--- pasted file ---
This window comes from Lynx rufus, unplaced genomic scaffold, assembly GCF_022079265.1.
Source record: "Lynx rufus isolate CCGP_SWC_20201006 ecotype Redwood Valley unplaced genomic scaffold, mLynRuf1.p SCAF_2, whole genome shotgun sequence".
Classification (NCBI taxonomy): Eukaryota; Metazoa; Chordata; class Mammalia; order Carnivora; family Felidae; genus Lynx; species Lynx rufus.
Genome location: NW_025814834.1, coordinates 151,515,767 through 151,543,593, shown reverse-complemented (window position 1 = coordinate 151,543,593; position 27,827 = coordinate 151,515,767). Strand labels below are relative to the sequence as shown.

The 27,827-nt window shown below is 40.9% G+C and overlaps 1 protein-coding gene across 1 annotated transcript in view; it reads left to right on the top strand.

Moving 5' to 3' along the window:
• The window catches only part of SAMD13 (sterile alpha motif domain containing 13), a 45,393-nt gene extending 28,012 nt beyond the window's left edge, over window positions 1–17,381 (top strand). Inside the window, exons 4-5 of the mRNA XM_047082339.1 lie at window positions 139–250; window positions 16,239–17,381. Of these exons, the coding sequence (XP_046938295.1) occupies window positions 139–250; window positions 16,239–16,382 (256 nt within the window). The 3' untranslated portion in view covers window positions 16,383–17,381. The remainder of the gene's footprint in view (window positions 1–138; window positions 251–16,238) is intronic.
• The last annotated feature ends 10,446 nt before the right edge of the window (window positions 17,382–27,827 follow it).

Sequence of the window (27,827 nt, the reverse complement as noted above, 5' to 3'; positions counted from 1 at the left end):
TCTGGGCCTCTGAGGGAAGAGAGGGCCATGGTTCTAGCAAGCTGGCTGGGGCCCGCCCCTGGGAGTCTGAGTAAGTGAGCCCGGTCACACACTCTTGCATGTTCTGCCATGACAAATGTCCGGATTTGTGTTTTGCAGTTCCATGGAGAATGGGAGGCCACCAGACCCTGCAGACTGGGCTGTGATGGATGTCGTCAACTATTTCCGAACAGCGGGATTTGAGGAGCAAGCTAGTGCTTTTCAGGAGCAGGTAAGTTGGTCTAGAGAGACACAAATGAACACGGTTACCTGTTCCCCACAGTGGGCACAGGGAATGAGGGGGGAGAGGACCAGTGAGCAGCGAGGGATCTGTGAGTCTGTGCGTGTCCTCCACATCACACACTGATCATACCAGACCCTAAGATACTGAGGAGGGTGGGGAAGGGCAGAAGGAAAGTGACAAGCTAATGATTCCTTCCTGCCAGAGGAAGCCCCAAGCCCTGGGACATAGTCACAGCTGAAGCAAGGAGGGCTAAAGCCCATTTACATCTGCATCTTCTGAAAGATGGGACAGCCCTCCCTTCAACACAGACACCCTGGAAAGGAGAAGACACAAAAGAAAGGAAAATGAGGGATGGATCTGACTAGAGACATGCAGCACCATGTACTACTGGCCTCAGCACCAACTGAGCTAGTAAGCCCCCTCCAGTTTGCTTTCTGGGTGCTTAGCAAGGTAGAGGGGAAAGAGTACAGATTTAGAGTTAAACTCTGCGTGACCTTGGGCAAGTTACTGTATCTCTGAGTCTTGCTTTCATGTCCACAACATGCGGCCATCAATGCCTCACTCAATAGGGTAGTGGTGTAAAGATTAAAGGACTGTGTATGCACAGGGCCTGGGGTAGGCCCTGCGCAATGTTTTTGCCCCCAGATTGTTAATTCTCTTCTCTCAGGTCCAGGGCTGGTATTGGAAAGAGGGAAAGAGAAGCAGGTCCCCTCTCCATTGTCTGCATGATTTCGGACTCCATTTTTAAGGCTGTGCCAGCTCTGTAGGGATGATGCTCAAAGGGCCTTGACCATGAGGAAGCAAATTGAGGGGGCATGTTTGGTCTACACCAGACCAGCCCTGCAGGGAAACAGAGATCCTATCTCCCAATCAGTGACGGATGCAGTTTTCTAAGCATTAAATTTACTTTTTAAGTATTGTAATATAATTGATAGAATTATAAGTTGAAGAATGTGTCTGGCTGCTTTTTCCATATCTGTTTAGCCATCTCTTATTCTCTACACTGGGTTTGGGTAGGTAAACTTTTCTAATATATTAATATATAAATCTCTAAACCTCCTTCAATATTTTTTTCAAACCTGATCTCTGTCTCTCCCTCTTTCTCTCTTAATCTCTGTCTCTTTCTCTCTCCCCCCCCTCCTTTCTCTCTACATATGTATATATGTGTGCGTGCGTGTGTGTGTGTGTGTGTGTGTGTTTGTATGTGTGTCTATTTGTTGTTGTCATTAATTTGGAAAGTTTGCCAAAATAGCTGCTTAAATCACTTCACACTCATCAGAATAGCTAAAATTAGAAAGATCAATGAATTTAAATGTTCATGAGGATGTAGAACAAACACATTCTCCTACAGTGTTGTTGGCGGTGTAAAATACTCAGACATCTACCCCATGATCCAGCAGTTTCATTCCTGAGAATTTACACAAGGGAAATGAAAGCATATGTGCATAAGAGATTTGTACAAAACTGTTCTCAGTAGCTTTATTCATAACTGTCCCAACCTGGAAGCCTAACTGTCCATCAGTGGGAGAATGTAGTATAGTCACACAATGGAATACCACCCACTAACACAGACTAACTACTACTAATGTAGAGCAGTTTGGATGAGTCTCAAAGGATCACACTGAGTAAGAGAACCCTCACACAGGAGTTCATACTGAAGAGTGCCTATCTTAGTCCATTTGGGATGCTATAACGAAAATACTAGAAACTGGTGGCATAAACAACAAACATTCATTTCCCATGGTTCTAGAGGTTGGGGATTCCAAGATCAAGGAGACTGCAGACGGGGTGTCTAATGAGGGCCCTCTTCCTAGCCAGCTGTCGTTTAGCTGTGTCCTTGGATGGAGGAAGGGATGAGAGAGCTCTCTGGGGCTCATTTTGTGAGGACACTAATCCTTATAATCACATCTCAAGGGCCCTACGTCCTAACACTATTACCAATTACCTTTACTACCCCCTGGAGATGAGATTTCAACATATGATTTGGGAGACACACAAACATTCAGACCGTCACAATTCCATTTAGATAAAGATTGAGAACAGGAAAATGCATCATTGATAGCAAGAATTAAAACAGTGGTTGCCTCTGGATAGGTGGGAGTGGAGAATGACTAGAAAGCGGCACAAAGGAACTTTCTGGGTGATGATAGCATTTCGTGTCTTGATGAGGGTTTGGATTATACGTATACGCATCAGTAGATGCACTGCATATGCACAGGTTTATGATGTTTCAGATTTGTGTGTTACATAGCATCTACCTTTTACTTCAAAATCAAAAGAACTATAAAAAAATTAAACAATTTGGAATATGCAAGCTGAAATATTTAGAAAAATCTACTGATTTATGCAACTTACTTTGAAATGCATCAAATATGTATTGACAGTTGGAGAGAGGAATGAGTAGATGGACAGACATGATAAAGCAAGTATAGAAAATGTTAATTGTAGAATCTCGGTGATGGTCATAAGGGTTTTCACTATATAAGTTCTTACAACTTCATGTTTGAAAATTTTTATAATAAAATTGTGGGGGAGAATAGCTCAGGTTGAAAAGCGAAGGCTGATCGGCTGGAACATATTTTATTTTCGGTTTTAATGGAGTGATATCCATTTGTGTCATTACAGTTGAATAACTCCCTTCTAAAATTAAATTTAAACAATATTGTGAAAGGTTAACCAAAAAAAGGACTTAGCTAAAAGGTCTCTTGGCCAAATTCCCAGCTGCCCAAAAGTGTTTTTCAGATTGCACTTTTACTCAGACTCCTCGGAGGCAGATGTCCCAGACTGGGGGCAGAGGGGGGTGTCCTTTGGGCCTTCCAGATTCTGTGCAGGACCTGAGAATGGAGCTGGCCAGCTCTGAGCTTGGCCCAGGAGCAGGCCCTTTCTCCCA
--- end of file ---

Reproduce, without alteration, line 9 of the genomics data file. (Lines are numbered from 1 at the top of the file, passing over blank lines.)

Sequence of the window (27,827 nt, the reverse complement as noted above, 5' to 3'; positions counted from 1 at the left end):